We've talked about the kind of corporeal self-loathing that's become institutionalized in American culture, especially among women. We've promised to try to love our own bodies. (Right?) Now let's take all that a step further and think about the kinds of things we say to one another about the way we and other people look.
Here's my vote for 5 things you should never, ever say to anyone. No matter how thin or fat s/he is. No matter how much you really want to. Because not one of these comments is helpful, and some are harmful--to you if not to the other person involved.
1. You look great! While there's nothing wrong with a sincere compliment, this is typically not sincere. It's usually code, meaning either You look great, you've lost some weight! or You look great even though you're still fat! Try, instead, something specific, like I love your hair like that. Better yet, skip the comments on other people's appearance and find something more interesting to talk about.
2. I never eat X. Maybe you're a vegetarian who hasn't eaten meat in 20 years. Maybe you're allergic to chocolate. Or maybe you're caught up in the good food/bad food syndrome, where the demon du jour is carbs or fat or whatever. My advice: Keep your food tics to yourself. Better yet, get over them. Learn to love your body and respect the fuel that keeps it going.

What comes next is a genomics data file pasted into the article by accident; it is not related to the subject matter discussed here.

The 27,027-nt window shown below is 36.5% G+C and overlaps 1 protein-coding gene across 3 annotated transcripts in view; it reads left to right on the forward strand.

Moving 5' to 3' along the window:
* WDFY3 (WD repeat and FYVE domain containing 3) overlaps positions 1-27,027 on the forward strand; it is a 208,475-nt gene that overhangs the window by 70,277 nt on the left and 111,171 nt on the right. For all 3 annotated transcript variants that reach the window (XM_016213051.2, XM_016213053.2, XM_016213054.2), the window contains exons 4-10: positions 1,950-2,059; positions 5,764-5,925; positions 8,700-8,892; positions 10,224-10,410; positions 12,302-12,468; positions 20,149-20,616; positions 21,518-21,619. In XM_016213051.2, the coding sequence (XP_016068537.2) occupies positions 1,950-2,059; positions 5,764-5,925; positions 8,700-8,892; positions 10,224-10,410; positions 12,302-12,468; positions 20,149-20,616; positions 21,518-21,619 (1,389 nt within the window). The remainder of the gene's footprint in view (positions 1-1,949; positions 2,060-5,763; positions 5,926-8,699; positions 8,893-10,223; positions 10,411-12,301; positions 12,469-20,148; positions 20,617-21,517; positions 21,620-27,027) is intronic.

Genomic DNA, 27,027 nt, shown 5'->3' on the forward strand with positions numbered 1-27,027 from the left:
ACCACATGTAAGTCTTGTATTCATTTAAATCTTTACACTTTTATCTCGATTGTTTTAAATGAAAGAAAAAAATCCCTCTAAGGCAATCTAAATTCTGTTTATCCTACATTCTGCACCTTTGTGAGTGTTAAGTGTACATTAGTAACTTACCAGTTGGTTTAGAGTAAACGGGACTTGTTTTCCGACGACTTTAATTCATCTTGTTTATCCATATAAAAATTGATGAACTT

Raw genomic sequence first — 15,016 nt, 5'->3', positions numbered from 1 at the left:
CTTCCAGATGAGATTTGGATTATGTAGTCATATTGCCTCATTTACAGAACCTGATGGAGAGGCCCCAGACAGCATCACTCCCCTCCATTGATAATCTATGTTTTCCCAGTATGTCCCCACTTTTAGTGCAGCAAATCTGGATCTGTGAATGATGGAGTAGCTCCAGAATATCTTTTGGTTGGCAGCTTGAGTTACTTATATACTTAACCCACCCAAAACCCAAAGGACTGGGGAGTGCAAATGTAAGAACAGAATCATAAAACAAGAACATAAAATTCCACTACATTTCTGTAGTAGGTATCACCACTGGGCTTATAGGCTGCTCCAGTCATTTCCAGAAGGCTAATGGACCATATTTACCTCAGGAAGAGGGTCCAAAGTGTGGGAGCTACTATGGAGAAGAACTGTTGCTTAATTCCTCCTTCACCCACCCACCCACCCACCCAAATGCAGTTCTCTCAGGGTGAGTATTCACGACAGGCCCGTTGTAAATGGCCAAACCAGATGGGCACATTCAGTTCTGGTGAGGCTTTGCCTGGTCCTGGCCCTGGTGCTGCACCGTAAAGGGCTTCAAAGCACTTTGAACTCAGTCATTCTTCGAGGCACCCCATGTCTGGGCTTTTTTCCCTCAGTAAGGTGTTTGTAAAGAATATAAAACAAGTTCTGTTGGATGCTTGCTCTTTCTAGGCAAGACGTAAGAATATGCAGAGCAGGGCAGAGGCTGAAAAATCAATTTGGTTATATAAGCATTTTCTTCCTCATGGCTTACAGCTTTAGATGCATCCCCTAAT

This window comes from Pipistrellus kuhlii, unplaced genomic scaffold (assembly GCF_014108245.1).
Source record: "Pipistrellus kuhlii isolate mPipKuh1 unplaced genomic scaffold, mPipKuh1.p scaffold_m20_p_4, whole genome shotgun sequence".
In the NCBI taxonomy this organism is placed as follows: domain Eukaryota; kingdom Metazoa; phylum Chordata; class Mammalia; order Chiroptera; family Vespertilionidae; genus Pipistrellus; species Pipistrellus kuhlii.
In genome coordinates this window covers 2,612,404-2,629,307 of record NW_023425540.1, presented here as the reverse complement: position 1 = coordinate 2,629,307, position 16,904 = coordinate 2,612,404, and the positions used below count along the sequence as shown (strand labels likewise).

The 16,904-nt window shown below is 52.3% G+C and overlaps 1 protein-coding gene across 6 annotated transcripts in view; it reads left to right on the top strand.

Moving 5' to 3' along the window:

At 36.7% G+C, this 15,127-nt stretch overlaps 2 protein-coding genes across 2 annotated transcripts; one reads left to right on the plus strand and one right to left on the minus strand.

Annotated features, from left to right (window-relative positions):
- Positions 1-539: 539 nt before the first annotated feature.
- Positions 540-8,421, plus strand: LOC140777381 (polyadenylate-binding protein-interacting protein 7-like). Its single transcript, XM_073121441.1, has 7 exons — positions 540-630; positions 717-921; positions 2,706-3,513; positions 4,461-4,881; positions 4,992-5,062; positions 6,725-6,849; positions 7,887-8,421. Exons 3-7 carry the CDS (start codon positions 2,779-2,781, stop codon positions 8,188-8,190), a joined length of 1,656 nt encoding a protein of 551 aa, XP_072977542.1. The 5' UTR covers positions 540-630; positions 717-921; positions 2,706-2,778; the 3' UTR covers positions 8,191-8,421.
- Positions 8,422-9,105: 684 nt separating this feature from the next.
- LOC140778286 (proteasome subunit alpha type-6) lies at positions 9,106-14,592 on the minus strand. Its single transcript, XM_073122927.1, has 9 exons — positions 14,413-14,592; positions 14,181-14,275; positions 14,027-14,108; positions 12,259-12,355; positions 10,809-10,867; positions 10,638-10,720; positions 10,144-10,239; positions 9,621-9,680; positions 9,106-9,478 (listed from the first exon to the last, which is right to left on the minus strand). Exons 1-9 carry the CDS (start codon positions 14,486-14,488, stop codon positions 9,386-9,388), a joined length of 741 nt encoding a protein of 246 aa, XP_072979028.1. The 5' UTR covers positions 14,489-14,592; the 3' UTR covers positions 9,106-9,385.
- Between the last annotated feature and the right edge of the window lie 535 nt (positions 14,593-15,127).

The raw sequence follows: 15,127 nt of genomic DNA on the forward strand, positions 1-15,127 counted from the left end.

3. I guess you got the thin genes! This comment was actually directed to my daughter by a salesperson. I was the one shopping; I'd just come out of the dressing room with an outfit on. My daughter had recently been diagnosed with anorexia and was emaciated and awful looking; she was with me that day because she was too anxious to be home alone. This salesperson managed to insult both of us with one comment. I haven't shopped in that store (which used to be one of my favorites) since.
4. Aren't you worried about your health? Translation: You should damn well be worried about your health, you fatso. Given what we know about the tenuous to nonexistent relationship between weight and health (see Sandy Szwarc's righteous columns, Paul Campos' writings, Gina Kolata's book, and other up-to-date treatments of this subject), this comment is outdated and ineffective. And just plain cruel.
5. I wish I had a little anorexia! Do I need to tell you why this is a stupid, cruel thing to say? I don't think so. You realized that the minute it came out of your mouth.
Now that you've developed your inner editor, here's one thing you can always say: I love you. Repeat as needed.